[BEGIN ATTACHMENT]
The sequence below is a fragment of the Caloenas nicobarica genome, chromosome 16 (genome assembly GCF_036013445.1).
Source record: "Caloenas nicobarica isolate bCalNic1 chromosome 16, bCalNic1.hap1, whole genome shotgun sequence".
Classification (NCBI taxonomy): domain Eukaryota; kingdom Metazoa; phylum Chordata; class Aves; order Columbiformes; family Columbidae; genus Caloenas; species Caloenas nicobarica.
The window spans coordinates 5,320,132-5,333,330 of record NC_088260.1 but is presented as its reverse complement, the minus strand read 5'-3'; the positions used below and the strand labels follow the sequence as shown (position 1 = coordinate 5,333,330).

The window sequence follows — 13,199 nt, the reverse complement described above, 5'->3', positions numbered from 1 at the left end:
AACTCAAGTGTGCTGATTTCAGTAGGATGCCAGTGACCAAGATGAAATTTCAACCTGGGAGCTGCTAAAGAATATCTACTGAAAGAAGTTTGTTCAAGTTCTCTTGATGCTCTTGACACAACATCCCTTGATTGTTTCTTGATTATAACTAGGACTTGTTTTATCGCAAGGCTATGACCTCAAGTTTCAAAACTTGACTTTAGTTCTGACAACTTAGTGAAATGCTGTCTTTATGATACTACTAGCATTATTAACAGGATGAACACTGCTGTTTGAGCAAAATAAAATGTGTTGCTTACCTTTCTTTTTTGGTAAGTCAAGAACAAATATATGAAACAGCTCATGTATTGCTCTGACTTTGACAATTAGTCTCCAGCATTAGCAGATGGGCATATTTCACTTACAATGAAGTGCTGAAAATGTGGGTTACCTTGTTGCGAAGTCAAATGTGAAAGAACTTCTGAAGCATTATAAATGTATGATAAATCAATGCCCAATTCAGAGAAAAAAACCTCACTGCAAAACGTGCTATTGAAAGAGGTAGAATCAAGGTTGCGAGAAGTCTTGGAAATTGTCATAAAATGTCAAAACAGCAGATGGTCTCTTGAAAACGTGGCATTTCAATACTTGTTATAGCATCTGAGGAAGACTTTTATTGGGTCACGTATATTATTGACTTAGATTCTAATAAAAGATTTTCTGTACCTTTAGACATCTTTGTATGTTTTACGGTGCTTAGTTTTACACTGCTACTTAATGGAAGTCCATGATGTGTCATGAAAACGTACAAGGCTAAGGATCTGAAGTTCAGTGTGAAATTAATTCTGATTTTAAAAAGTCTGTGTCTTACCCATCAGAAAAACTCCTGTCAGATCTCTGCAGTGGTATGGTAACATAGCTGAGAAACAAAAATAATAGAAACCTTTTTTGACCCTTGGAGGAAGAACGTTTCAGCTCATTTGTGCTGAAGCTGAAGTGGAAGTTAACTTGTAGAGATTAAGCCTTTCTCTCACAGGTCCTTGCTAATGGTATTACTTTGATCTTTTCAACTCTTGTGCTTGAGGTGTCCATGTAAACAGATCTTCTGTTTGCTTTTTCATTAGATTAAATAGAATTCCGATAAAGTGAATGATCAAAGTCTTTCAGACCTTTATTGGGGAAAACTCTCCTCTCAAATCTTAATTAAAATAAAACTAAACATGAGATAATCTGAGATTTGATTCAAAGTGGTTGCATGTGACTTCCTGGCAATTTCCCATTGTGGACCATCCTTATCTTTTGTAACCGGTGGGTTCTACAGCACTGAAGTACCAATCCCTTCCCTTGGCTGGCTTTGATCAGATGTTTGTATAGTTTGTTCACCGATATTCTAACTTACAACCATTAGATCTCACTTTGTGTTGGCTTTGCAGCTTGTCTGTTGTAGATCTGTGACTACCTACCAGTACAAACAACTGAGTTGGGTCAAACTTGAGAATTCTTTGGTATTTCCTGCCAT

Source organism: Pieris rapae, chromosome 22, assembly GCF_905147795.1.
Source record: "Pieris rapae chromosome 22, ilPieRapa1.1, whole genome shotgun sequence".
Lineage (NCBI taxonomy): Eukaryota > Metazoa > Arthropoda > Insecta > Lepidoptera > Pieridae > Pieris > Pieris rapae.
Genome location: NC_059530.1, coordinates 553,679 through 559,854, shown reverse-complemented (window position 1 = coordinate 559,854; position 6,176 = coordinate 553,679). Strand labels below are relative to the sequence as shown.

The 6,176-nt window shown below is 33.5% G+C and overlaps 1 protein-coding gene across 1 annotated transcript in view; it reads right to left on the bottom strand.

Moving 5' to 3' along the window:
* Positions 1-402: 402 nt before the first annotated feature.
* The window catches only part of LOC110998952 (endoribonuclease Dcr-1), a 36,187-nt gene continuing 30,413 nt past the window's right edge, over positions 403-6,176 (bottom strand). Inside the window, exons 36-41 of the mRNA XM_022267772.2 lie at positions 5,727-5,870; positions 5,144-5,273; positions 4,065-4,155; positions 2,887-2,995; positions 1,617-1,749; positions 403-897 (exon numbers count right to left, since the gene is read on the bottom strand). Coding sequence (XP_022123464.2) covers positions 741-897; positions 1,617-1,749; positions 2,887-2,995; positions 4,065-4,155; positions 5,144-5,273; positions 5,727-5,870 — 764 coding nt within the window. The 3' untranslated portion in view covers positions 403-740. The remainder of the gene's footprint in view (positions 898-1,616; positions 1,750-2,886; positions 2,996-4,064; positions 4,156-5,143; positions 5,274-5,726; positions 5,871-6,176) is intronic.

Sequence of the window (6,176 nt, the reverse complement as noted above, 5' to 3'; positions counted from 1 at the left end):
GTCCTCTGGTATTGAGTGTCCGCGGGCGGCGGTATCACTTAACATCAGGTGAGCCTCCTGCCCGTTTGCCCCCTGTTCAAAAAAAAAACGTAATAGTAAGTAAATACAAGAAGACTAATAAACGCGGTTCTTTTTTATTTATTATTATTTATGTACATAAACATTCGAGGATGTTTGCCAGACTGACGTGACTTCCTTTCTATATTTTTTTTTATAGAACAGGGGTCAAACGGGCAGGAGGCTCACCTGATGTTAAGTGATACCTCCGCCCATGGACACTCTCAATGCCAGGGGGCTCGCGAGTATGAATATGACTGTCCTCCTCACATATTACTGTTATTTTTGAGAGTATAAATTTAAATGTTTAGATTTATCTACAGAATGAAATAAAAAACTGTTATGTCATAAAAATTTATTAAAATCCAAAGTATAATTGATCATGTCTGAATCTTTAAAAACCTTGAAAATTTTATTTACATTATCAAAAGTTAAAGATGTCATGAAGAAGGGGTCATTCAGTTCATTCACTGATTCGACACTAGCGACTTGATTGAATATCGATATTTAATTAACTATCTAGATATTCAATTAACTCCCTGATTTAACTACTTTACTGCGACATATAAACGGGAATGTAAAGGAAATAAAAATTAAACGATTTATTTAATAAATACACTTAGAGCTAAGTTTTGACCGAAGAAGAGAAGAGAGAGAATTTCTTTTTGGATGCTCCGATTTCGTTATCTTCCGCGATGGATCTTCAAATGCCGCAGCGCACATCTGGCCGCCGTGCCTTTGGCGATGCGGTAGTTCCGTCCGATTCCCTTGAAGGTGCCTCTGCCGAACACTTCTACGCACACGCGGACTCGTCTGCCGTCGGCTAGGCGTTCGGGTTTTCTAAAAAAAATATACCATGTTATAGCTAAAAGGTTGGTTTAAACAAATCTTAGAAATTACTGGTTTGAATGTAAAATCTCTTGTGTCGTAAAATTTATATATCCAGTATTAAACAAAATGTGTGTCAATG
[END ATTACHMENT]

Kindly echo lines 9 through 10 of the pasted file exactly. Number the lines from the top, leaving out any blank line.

Lineage (NCBI taxonomy): Eukaryota > Metazoa > Arthropoda > Insecta > Lepidoptera > Pieridae > Pieris > Pieris rapae.
Genome location: NC_059530.1, coordinates 553,679 through 559,854, shown reverse-complemented (window position 1 = coordinate 559,854; position 6,176 = coordinate 553,679). Strand labels below are relative to the sequence as shown.